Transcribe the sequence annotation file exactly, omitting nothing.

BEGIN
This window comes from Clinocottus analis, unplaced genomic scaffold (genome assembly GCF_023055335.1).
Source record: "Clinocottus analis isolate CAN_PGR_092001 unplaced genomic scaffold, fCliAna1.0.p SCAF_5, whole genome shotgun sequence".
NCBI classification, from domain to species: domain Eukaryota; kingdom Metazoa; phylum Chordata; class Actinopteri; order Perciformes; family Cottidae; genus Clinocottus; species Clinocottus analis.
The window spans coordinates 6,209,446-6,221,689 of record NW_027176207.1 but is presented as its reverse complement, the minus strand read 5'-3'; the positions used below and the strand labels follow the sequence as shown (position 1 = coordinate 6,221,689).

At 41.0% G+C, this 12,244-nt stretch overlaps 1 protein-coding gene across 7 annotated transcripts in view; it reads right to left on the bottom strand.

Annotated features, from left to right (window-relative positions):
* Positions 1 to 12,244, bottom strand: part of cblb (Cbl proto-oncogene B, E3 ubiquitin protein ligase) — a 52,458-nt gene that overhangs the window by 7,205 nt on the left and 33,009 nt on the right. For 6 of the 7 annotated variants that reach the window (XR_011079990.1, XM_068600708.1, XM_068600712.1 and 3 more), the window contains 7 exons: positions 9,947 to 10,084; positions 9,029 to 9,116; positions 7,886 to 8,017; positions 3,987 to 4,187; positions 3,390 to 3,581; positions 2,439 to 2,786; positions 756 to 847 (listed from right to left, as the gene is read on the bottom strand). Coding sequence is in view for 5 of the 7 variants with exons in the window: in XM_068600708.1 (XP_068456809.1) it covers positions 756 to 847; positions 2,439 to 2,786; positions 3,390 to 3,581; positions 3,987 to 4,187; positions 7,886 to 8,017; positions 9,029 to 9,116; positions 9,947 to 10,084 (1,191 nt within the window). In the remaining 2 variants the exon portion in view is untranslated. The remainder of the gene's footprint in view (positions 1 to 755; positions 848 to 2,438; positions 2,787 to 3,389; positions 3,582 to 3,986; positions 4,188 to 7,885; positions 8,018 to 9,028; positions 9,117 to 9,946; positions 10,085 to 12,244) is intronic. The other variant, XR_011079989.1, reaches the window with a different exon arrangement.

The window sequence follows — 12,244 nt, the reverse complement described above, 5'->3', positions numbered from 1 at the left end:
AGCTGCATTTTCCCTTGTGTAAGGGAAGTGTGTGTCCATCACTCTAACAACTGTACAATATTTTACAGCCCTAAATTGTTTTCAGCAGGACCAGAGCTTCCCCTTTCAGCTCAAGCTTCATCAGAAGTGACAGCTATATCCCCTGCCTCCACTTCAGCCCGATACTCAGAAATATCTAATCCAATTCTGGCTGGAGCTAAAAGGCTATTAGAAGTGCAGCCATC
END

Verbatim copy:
This window comes from Clinocottus analis, unplaced genomic scaffold (genome assembly GCF_023055335.1).
Source record: "Clinocottus analis isolate CAN_PGR_092001 unplaced genomic scaffold, fCliAna1.0.p SCAF_5, whole genome shotgun sequence".
NCBI classification, from domain to species: domain Eukaryota; kingdom Metazoa; phylum Chordata; class Actinopteri; order Perciformes; family Cottidae; genus Clinocottus; species Clinocottus analis.
The window spans coordinates 6,209,446-6,221,689 of record NW_027176207.1 but is presented as its reverse complement, the minus strand read 5'-3'; the positions used below and the strand labels follow the sequence as shown (position 1 = coordinate 6,221,689).

At 41.0% G+C, this 12,244-nt stretch overlaps 1 protein-coding gene across 7 annotated transcripts in view; it reads right to left on the bottom strand.

Annotated features, from left to right (window-relative positions):
* Positions 1 to 12,244, bottom strand: part of cblb (Cbl proto-oncogene B, E3 ubiquitin protein ligase) — a 52,458-nt gene that overhangs the window by 7,205 nt on the left and 33,009 nt on the right. For 6 of the 7 annotated variants that reach the window (XR_011079990.1, XM_068600708.1, XM_068600712.1 and 3 more), the window contains 7 exons: positions 9,947 to 10,084; positions 9,029 to 9,116; positions 7,886 to 8,017; positions 3,987 to 4,187; positions 3,390 to 3,581; positions 2,439 to 2,786; positions 756 to 847 (listed from right to left, as the gene is read on the bottom strand). Coding sequence is in view for 5 of the 7 variants with exons in the window: in XM_068600708.1 (XP_068456809.1) it covers positions 756 to 847; positions 2,439 to 2,786; positions 3,390 to 3,581; positions 3,987 to 4,187; positions 7,886 to 8,017; positions 9,029 to 9,116; positions 9,947 to 10,084 (1,191 nt within the window). In the remaining 2 variants the exon portion in view is untranslated. The remainder of the gene's footprint in view (positions 1 to 755; positions 848 to 2,438; positions 2,787 to 3,389; positions 3,582 to 3,986; positions 4,188 to 7,885; positions 8,018 to 9,028; positions 9,117 to 9,946; positions 10,085 to 12,244) is intronic. The other variant, XR_011079989.1, reaches the window with a different exon arrangement.

The window sequence follows — 12,244 nt, the reverse complement described above, 5'->3', positions numbered from 1 at the left end:
AGCTGCATTTTCCCTTGTGTAAGGGAAGTGTGTGTCCATCACTCTAACAACTGTACAATATTTTACAGCCCTAAATTGTTTTCAGCAGGACCAGAGCTTCCCCTTTCAGCTCAAGCTTCATCAGAAGTGACAGCTATATCCCCTGCCTCCACTTCAGCCCGATACTCAGAAATATCTAATCCAATTCTGGCTGGAGCTAAAAGGCTATTAGAAGTGCAGCCATC